A W-9, Request for Taxpayer Identification Number and Certification, is often requested by banks to verify your identity. Generally, it's a simple way for the bank to verify your Social Security number and citizenship. For some banks, the form is required whenever you open a new account, even if it's a noninterest-bearing account.
One of the primary reasons a bank requests your W-9 form when establishing a non-interest account is to obtain your Taxpayer Identification Number, also known as a TIN.
How Banks Use Your W-9
Banks that pay you interest income must file a
Completing a W-9
The W-9 form requires you to provide your full name and Social Security number. If you're opening an account for your business, use the legal business name and Employer Identification Number to complete the W-9. You'll need to write your full address and account number. Sign the form to certify your Tax Identification number is correct and valid, that you're a U.S. citizen and whether or not you're subject to a backup withholding.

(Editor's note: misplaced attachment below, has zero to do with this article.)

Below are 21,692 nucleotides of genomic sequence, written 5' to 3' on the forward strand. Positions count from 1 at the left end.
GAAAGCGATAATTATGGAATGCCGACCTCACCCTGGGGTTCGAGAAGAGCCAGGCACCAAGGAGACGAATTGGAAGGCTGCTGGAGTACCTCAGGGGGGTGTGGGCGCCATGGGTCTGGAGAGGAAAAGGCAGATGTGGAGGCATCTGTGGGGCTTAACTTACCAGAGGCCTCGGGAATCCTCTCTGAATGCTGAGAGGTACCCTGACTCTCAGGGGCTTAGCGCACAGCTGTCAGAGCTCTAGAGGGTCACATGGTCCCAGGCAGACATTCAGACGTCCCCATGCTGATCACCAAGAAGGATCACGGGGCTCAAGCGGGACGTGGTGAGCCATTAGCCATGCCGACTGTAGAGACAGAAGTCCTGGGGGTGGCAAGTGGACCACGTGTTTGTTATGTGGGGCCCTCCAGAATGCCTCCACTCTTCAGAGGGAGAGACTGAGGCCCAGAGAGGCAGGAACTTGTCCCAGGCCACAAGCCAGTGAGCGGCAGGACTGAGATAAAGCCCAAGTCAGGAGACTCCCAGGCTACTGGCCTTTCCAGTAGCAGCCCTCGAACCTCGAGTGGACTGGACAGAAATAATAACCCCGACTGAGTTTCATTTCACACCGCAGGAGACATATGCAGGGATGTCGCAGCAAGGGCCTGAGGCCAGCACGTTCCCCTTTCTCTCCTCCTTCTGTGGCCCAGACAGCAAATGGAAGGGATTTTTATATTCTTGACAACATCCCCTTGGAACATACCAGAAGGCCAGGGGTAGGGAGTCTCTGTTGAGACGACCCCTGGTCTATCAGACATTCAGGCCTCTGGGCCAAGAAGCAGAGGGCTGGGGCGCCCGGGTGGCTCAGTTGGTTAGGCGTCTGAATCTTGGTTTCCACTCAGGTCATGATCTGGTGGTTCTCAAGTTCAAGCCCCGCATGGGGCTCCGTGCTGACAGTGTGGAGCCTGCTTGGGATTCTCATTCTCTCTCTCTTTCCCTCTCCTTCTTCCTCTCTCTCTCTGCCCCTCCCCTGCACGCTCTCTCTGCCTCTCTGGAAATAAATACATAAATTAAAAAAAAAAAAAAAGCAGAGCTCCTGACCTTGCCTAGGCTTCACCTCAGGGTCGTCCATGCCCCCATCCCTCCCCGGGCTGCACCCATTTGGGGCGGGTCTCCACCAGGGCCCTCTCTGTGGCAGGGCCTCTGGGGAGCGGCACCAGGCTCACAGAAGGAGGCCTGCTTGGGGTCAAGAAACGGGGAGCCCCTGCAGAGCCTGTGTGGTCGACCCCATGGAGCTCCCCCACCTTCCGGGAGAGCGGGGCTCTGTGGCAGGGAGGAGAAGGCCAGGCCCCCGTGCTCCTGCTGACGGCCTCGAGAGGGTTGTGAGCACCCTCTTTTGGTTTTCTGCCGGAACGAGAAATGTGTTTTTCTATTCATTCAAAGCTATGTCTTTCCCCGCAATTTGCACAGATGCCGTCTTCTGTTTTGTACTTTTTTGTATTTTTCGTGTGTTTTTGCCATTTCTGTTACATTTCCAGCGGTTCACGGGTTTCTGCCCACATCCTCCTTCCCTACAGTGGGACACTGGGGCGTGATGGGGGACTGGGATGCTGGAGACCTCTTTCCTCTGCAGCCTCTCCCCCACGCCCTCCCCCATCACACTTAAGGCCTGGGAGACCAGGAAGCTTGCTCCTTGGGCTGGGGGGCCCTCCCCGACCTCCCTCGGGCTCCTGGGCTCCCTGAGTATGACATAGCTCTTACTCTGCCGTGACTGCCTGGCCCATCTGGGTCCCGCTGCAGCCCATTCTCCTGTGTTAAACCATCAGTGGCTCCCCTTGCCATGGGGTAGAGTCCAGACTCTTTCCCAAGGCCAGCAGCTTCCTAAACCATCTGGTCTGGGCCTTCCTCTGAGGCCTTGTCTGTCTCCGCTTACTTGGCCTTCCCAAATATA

Substitute W-9 Form
Some states have bank accountholders complete a Substitute W-9 Form. Although it's called a substitute form, it gathers the same information. It's actually the state's version of the W-9 form used to gather your Social Security number or Employer Identification Number. Instead of submitting the form to the IRS, the bank sends it to the state's tax department. For example, in Virginia, the form is submitted to the Commonwealth Vendor Group.
Taxes on Investment Income
Most individuals are exempt from backup withholding taxes on investment earnings. However, the IRS can require the bank to withhold up to 24 percent of your interest income if you fail to provide your Taxpayer Identification Number or provide an invalid one. If you fail to report the interest income you earned in a given tax year, you may then also find that taxes are held out on your earnings.
Jeannine Mancini, a Florida native, has been writing business and personal finance articles since 2003. Her articles have been published in the Florida Today and Orlando Sentinel. She earned a Bachelor of Science in Interdisciplinary Studies from the University of Central Florida.